The second narrow escape from death happened in my life, while I was working as a district engineer with the Indian railways. In my district, I had to maintain 200 miles of the railway track; 50 miles of this was located at the foot of the Himalayan Hills. During the monsoon season frequent slips of the embankment caused serious problems. There was no method available for us to locate the future slides, and they occurred suddenly without any warning.

In 1952, during the rainy season, I was inspecting the track with my motor trolley. The trolley was running at a speed of 15 miles per hour, and my eyes were riveted on the rails, checking the wear of the rails and the condition of the joints. The heavy downpour had stopped, and bright sun was shining in the deep blue sky. The air, loaded with the fragrance of the wild flowers, was flirting with our olfactory senses. The thumping sounds of the trolley wheels hitting the rail joints muted the singing of the birds in the trees surrounding us.

Suddenly, I heard the roaring sound. I raised my head and found a portion of the mountain had landed on the track and the rest was slipping down. I applied the brakes with both hands. With loud screeches, the trolley hit the boulders, toppling over, and we were thrown off the tracks. My five trolleymen scrambled up, put the trolley back on the track, and I shot at full speed to the nearest railway station. There I ordered all the trains to freeze at the railway stations. Then I called my inspectors to bring their gangs in special trains to the site of the slip. After completing my instructions, I travelled to the site of the slip in my trolley. In thirty minutes, two trains, one from the station below the breach and one from above, loaded with men and their tools, arrived at the site. It took us five hours to clear the tracks and allow the trains to move.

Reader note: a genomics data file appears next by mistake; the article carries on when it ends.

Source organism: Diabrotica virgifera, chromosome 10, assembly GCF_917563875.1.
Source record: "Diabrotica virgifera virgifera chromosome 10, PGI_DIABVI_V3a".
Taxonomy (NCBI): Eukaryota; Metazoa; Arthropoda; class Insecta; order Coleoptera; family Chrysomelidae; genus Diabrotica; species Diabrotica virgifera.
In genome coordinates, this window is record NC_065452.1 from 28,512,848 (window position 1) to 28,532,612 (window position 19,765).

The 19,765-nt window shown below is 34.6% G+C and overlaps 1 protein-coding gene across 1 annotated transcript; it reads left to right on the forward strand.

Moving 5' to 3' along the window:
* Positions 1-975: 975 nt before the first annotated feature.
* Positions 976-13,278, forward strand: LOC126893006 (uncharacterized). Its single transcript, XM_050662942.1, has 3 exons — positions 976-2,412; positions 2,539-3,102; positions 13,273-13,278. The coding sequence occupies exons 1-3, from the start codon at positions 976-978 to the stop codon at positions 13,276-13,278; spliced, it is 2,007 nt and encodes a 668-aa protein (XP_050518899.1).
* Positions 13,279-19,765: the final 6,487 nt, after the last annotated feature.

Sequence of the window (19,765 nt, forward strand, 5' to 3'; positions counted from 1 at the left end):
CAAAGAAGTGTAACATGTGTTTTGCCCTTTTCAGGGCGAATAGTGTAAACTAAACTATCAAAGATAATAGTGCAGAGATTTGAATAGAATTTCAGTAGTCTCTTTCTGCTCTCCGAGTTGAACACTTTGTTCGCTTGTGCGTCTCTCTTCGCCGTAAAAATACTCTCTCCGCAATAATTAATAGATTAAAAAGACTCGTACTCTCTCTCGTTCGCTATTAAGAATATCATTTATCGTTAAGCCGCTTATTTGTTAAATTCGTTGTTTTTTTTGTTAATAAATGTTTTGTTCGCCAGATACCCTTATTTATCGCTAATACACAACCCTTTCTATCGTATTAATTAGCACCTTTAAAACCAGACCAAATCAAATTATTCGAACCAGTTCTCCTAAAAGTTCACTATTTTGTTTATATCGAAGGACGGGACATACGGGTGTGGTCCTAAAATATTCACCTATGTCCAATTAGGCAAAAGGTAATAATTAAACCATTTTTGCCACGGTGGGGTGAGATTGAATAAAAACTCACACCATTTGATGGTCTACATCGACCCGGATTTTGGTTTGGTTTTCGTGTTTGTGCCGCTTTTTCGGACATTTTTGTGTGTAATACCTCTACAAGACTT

Then I finally went to the railway hospital at Hardwar. In the heat of the moment we had forgotten our injuries. My head-trolleyman had a broken arm, my legs had deep cuts, and the other trolleymen had minor injuries. We were patched, and all of us thanked God, since if we had started a few seconds earlier, we would have been buried under tons of earth and boulder. On my future inspections, I always stopped my trolley at this site of the accident and thanked God.

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Born in Punjab India, Raghbir Dhillon's father was an English professor and famous writer. He excelled academically, graduating first in his class in college with a B.A. and topping the university when he earned a BSCE in 1947. For 11 years he was a railroad engineer in India before immigrating to America, where he earned his MSCE from Purdue University. He served with several consulting firms in America, retiring in 1987 as chief engineer with Campbell & Associates. Together with his wife, he has written 90 stories and had a few of them published in Indian papers and American magazines. They have also completed four novels.